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Cheryl Petersen goes over the six tenets of Christian Science as found in her book, 21st Century Science and Health with Key to the Scriptures: A modern version of Mary Baker Eddy’s Science and Health.
We did make it to the Blue Mountains, to my younger brother’s cabin, where we spent a few nights.
My brother inherited the family cabin from our parents and had retained most of the knick-knacks and cutlery and furniture, which brought up a lot of good memories from when we were kids.
Meanwhile, our older daughter flew from Tennessee to Boise, Idaho, met up with her friend since kindergarten, Nik, and they drove to the cabin.
Over the years, these girls came with us to the cabin, built forts outside our orchard, rode horses, and had sleepovers. She’s part of the family. But a few years back, Nik had a work-accident as a horse jockey and now uses a wheelchair for mobility. This cabin trip was the first trip she’d taken without her husband, who is a wonderful man and very able to help lift and get Nik around when she’s not in her wheelchair.
However, as good friends do, Nik and our daughter push boundaries with wisdom.
Before the visit, at the gym in Tennessee, our daughter practiced hauling heavy weight, with the idea it was Nik, holding on with her arms around her neck. And Nik increased her arm strength.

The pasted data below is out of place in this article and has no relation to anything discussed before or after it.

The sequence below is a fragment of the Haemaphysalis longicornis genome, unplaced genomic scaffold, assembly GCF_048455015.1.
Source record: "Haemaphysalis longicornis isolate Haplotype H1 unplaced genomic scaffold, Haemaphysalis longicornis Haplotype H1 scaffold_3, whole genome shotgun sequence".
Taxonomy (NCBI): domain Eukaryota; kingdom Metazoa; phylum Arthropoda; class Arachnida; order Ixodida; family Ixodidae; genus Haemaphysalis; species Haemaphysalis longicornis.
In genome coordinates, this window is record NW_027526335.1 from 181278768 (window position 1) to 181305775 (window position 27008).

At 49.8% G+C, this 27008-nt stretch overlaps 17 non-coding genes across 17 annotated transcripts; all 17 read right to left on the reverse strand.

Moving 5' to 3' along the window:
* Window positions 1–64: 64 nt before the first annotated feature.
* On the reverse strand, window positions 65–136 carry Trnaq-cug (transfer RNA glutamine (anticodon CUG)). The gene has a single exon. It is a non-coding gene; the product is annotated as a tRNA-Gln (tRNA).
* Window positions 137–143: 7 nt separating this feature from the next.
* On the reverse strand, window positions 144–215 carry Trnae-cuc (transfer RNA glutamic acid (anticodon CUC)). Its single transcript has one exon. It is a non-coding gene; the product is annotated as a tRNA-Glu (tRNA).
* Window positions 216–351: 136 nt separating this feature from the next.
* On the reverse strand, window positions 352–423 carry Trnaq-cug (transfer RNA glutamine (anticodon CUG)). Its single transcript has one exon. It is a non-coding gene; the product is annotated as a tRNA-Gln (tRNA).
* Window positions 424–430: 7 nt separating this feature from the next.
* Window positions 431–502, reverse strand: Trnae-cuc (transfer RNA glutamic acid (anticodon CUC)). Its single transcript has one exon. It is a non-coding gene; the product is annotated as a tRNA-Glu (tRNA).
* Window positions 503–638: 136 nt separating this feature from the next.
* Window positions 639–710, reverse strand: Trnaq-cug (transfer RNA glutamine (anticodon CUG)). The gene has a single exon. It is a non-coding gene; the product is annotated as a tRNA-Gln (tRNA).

They arrived at the cabin, and we talked and laughed, all the while feeling genuinely grateful deep inside. That night, Doug and I returned to Washington and the two friends went on a “walk” from the cabin to the meadow, both women, capably and safely, maneuvering the wheelchair. They also “climbed” the cabin stairs together.
On the morning that the girls were to travel back to Boise, they expected Doug and me to come to the cabin, chit-chat some more, and say goodbye.
I woke about four a.m. We arrived at the cabin just after six a.m.
Some people could think 6 a.m. was early, but during the more than thirty years we’ve known one another, it was normal for me to walk into the small cabin kitchen and see Nik pivot her wheelchair deftly and crack, “It’s about time you got here. We’ve been waiting since four.”
Watching sun rises was one of the longstanding commonalities between us.
“Isn’t it amazing that a loyal friend is always beautiful!”—21st Century Science and Health